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Soft Riot have long been one of our favorite artists, as he dabbles with the most comedic aspects of synth-pop music – but manages to keep a straight face through everything – delivering complex and atmospheric synthesizer music – especially in this new release, “The Outsider In The Mirror“. When it comes to the lyrics of some of these songs, he reveals how much talent it takes to create such imaginative lyrical content – whilst keeping the music in tune with everything he utters. It might not be the prettiest voice in the world, but there’s a sinister tone in his voice, there’s a sincerity being delivered with every word.

Waiting For Something Terrible To Happen” is a spastic ambush, a ticking clock of weirdness and anticipation, delivering catchy arpeggios and creative outbursts of heavy, deep electronic vibes. Even though it might not be some of this best releases of all time, it is a more cheerful and less moody vibe to this, a sense of belonging is shown between the lines of tongue-in-cheek lyrical brazenness. We’re eager to hear more of this, even though he’s heading in a very experimental yet freakishly pop-oriented direction.

The release is available for purchase via Possession Records, digitally, on CD, vinyl and cassette. You can purchase it below by following the bandcamp-link, or simply stream until you make your mind up.

Listen: Grand Mal x – Darkness

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Harrowing, eclectic dance music for those who appreciate the esoteric. Grand Mal x surprise us with another release, in companionship with Michael Idehall whose music can be related in one way or another to this project musically, but they deal with the concepts differently. What is most enjoyable when listening to “Darkness” is the complex synthesizers that pin angelic towards demonic – sin against the good – a constant battle between what is right and what is wrong.

Stjärndamm” is our favorite song on this release, with a purposeful barrage of basedrums that hammer into your consciousness, the dreariness of the atmosphere consumes you as it progresses – or regresses. There are some beautiful chords laden from the synthesizer as well, together with second long samplings that pierce through the malevolence of it all – though the concept of it seems beautiful when you utter the title, but the music itself suggests something different.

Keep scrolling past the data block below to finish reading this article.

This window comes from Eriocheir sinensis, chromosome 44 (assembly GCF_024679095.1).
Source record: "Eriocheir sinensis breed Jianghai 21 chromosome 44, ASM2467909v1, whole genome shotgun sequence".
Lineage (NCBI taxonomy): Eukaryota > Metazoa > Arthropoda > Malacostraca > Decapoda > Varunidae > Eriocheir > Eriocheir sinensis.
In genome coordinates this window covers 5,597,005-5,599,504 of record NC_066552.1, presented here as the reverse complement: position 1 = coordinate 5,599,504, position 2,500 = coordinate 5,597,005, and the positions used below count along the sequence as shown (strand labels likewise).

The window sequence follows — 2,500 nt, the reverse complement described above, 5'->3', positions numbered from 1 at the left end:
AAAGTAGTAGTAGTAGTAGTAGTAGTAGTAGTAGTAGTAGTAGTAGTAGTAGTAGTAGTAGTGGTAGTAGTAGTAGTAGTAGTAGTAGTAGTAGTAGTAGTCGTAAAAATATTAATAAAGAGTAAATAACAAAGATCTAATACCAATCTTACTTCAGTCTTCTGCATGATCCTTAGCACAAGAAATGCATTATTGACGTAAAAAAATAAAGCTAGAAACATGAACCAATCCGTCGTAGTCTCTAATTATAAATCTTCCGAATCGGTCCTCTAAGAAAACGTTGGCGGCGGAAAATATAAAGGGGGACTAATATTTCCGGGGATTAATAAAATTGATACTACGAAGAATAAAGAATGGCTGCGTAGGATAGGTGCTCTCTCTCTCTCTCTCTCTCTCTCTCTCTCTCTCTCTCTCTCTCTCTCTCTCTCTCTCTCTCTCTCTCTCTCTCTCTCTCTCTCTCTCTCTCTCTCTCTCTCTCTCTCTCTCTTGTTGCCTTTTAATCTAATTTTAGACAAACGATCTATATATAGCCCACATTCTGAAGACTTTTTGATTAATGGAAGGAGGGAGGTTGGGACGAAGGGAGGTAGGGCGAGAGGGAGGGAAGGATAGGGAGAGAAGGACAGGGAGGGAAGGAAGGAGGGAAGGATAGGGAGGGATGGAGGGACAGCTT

A thoroughly complacent album, a deep insight to everything that shaped and formed Grand Mal x from before – concentrated into a roller-coaster of emotions, messages and sublimity. There are facets you don’t recognize once you hear it the first time, as in “Black Book” which was co-written with Mattias Ivarsson, a very different song that detaches from the release as a whole, but knits it finely together with “A Star For Everyone” – a song also featured on our own compilation “Volume 2 – It Will Never Be The Same“.

Buy the CD from the Ant-Zen mailorder, or purchase the digital release below while you’re streaming the release anyway.

Review: Rope Sect – Personae Ingratae / Proselytes (CD)

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Caligari Records have been a favorite of mine since some time back. Always on top with new releases, always on point with the darker themed musical styles (mainly metal) – everything is allowed if it is contained within these limits – and they don’t do a half-arsed job at it. The proprietor of the label was kind enough to send a physical edition of the release about to be reviewed, and we’re glad to finally be able to listen through and critique an item from their discography.